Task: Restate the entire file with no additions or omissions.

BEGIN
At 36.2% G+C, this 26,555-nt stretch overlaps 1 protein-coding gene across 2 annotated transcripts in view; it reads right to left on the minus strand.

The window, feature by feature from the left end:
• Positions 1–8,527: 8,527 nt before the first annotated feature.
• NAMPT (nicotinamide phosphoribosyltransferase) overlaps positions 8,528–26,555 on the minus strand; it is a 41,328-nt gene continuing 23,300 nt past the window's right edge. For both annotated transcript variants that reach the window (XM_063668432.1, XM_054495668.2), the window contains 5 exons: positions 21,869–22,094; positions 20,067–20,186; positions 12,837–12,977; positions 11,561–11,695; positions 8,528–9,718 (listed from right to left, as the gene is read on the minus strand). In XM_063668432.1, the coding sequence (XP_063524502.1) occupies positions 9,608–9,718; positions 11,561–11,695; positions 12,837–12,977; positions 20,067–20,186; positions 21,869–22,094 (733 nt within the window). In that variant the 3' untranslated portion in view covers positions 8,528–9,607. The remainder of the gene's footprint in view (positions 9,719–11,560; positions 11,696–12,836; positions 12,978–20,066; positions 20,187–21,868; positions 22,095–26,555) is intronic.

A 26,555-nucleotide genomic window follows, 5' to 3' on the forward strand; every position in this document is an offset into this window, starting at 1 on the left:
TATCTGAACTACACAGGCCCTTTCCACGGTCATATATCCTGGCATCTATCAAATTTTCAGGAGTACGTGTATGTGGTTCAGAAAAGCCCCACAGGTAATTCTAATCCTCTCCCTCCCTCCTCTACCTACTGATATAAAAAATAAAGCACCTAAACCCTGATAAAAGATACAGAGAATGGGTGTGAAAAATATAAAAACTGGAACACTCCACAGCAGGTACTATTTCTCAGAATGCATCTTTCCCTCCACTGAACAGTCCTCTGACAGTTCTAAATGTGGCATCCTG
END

At 36.2% G+C, this 26,555-nt stretch overlaps 1 protein-coding gene across 2 annotated transcripts in view; it reads right to left on the minus strand.

The window, feature by feature from the left end:
• Positions 1–8,527: 8,527 nt before the first annotated feature.
• NAMPT (nicotinamide phosphoribosyltransferase) overlaps positions 8,528–26,555 on the minus strand; it is a 41,328-nt gene continuing 23,300 nt past the window's right edge. For both annotated transcript variants that reach the window (XM_063668432.1, XM_054495668.2), the window contains 5 exons: positions 21,869–22,094; positions 20,067–20,186; positions 12,837–12,977; positions 11,561–11,695; positions 8,528–9,718 (listed from right to left, as the gene is read on the minus strand). In XM_063668432.1, the coding sequence (XP_063524502.1) occupies positions 9,608–9,718; positions 11,561–11,695; positions 12,837–12,977; positions 20,067–20,186; positions 21,869–22,094 (733 nt within the window). In that variant the 3' untranslated portion in view covers positions 8,528–9,607. The remainder of the gene's footprint in view (positions 9,719–11,560; positions 11,696–12,836; positions 12,978–20,066; positions 20,187–21,868; positions 22,095–26,555) is intronic.

A 26,555-nucleotide genomic window follows, 5' to 3' on the forward strand; every position in this document is an offset into this window, starting at 1 on the left:
TATCTGAACTACACAGGCCCTTTCCACGGTCATATATCCTGGCATCTATCAAATTTTCAGGAGTACGTGTATGTGGTTCAGAAAAGCCCCACAGGTAATTCTAATCCTCTCCCTCCCTCCTCTACCTACTGATATAAAAAATAAAGCACCTAAACCCTGATAAAAGATACAGAGAATGGGTGTGAAAAATATAAAAACTGGAACACTCCACAGCAGGTACTATTTCTCAGAATGCATCTTTCCCTCCACTGAACAGTCCTCTGACAGTTCTAAATGTGGCATCCTG